In this short series, lessons will be gathered from classical works on politics, and the parallels between ancient and medieval political texts and their modern contexts will be analyzed. The text is thousands of years old, and the meanings are not always clear, but the closest relevant meaning in English will be gleaned for application.

This will focus on the text, 孫子兵法, a collection of political wisdom compiled of quotes from Sun Zi (Sun Tzu), a Chinese general. A handful of quotes will be selected.

All the portions discussed in this part will come from 謀攻, mou gong, which means the plan of attack, i.e. strategy

Quote: 孫子曰:凡用兵之法,全國為上,破國次之;全旅為上,破旅次之;全卒為上,破卒次之;全伍為上,破伍次之。是故百戰百勝,非善之善者也;不戰而屈人之兵,善之善者也。

English interpretation:Sun Zi said, it is better to capture than to pillage, to conquer than destroy, to leave things intact for use rather than decimate the land. To fight one hundred battles and stand a chance to lose half is never as good as using psychological warfare to negotiate a settlement instead of facing the risk of battle, that is the true greatest victory.

Application:There are several elements here. The first should be understanding that we won’t fight battles to kill or destroy, we fight them to win spoils, honor, or rights. Therefore, it is not always in our best interest to dishonor, to emasculate, to punish the vanquished for their loss. It behooves us to take the spoils but leave some honor for the loser, so that there does not fester a burning hatred which may come back to bite us later, or poison the well that we all must drink from. Consider the world’s reaction after WWI and WWII. After WWI, most of Europe was left decimated, but Eastern Europe, the loser was ordered to pay for it all. Instead of being the war to end all wars, this left a malignant instability that turned Europe back to a previous era, one of conquering and persistent war instead of peace and stability. Contrast that with how the world treated Japan and Germany after WWII. Militarily stripped and politically tamed, the countries were not to be punished forever and were given the blood and sweat of America to help rebuild their economies and grow. The difference in peace outcomes based on how the defeated were treated may have made the difference between a century of relative tranquil versus the prelude to a nuclear war.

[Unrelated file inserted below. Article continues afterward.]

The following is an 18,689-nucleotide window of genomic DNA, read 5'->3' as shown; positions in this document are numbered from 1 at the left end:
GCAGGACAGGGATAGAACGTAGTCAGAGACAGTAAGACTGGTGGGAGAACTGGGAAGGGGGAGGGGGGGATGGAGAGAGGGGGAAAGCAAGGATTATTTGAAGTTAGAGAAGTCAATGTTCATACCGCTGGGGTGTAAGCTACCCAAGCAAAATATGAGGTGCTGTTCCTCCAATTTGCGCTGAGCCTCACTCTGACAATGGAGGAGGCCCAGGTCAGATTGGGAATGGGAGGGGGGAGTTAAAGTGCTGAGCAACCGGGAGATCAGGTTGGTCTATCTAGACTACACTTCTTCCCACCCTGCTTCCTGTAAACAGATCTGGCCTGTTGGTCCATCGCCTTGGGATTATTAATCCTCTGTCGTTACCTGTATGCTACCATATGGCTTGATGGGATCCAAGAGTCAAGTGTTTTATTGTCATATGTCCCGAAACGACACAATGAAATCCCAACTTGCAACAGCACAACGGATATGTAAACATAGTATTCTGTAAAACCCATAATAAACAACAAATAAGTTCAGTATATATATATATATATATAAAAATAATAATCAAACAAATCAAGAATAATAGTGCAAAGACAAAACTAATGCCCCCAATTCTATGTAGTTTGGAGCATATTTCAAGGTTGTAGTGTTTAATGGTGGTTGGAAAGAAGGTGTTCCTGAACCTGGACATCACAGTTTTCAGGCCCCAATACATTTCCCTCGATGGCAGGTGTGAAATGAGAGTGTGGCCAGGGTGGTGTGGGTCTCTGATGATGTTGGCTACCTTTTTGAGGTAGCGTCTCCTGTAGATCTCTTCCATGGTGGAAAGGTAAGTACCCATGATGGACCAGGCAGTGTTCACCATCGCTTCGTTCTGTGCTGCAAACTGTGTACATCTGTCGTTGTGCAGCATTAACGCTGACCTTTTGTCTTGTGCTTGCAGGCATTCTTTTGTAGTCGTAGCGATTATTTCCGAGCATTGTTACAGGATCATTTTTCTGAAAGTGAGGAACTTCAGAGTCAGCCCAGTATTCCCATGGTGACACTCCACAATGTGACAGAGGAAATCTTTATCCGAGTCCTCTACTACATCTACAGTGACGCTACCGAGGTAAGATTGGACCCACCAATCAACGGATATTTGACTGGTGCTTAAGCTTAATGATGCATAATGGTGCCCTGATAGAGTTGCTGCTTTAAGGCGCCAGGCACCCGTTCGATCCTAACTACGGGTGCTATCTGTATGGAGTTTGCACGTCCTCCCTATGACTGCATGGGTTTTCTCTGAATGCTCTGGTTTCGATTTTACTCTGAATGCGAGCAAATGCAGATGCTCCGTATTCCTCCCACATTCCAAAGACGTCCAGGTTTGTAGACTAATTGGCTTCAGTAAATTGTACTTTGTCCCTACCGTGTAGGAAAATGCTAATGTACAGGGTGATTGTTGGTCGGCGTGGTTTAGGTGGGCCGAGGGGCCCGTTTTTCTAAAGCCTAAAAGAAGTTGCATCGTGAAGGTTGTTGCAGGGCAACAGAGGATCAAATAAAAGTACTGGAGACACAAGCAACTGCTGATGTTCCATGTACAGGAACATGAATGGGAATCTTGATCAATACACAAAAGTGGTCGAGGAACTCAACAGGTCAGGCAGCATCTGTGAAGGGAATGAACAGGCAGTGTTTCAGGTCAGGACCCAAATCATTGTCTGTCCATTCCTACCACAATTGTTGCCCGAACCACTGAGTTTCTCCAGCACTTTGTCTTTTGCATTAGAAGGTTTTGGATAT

The second large element regards psychological warfare, and the avoidance of violence. Coming from a general, this sounds out of place, but modern IR theory often conceptualizes war as a breakdown of communication, a failure to come to a settlement that both countries would prefer, since war is so costly to both sides, that would avoid a battle. By focusing on bringing your enemy to the table to discuss terms before a single drop of blood has been spilled, it can be understood that in most cases, with two rational states, they stand to gain a lot more from reasoned discourse and an avoidance of the cost of war than mutually destructive battle. Thus, perhaps Sun Zi was one of the first IR theorists in Asia, writing thousands of years ago.

The second is from Verse 2

Quote: 故上兵伐謀,其次伐交,其次伐兵,其下攻城。攻城之法,為不得已。。。

English interpretation:Destroying the enemies plans is better than meeting them in battle, so too is meeting in battle better than laying siege to cities; this should be avoided…